At Scarborough Health Network (SHN), you’re not a number, you’re a neighbour – a neighbour of people like Dr. Ying Lu, who has volunteered at organizations across the world and right here in Scarborough – the place she calls home – for 20 years.

Celebrating her outstanding commitment and dedication to service for the people of Scarborough and beyond, Dr. Lu received a Ontario Volunteer Service Award on October 29.

“I believe it’s everyone’s responsibility to make this world a better place,” said Dr. Lu, whose excellence and expertise attracts patients from as far away as China. “It’s my pleasure and I enjoy my work.”

Locally, Dr. Lu volunteers at Carefirst Seniors & Community Services Association, a respected community partner of SHN, where she provides eye care for seniors and is an honorary advisor for the Board of Directors. Dr. Lu has also been teaching ophthalmology to medical students at the University of Toronto (U of T) since 2007.

For the last four years, Dr. Lu worked to help secure a $500,000 private donation to fund two top-of-the-line ophthalmic surgical microscopes for the Eye Centre at SHN’s Birchmount hospital, as well as renovating the Eye Center, which is the regional centre of excellence for eye care.

Nationally, Dr. Lu sits on the Board of the Action Canadian Chinese Together Foundation, which supports Chinese-Canadian leaders committed to creating a more equitable society in Canada. In addition, Dr. Lu volunteers for Asian Business Network, with a focus on leadership development, cultural events, and major fundraising activities for various hospitals, charities, and the Canadian Cancer Society.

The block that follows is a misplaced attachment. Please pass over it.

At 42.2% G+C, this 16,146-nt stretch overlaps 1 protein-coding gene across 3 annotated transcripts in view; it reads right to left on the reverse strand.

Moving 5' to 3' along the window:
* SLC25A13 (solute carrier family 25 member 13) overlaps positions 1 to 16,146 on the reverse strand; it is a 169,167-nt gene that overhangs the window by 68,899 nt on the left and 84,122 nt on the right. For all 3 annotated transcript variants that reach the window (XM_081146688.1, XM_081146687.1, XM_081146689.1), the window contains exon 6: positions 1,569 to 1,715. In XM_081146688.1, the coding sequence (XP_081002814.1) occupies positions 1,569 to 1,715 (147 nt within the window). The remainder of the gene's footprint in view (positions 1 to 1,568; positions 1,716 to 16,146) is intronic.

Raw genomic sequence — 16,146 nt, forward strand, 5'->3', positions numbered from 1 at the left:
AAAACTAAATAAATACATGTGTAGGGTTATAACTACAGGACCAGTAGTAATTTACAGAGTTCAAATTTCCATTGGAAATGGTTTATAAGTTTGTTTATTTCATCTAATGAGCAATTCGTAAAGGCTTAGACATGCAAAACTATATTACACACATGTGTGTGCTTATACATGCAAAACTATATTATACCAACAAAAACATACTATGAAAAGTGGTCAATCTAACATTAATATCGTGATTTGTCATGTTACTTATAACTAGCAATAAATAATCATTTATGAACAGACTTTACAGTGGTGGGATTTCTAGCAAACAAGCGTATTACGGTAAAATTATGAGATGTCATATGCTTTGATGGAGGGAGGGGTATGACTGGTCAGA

Internationally, Dr. Lu is a medical volunteer with the Orbis Flying Eye Hospital, where she has fundraised, supported the Orbis telethon, and taken a transformative mission to China, teaching local ophthalmologists and operating on patients to restore their vision in a poor and remote community. One patient in particular, an elderly woman Dr. Lu met on the mission trip, helped her deeply appreciate the true value of her profession as an eye surgeon and as a volunteer.

“It was a relatively simple cataract procedure but the local doctors didn’t have access to necessary equipment, and training,” explained Dr. Lu. “When I first met the grandmother, she was crawling on the floor to feel her surroundings. Helping her get her eyesight back was extremely touching, I knew I had changed someone’s life for the better.”

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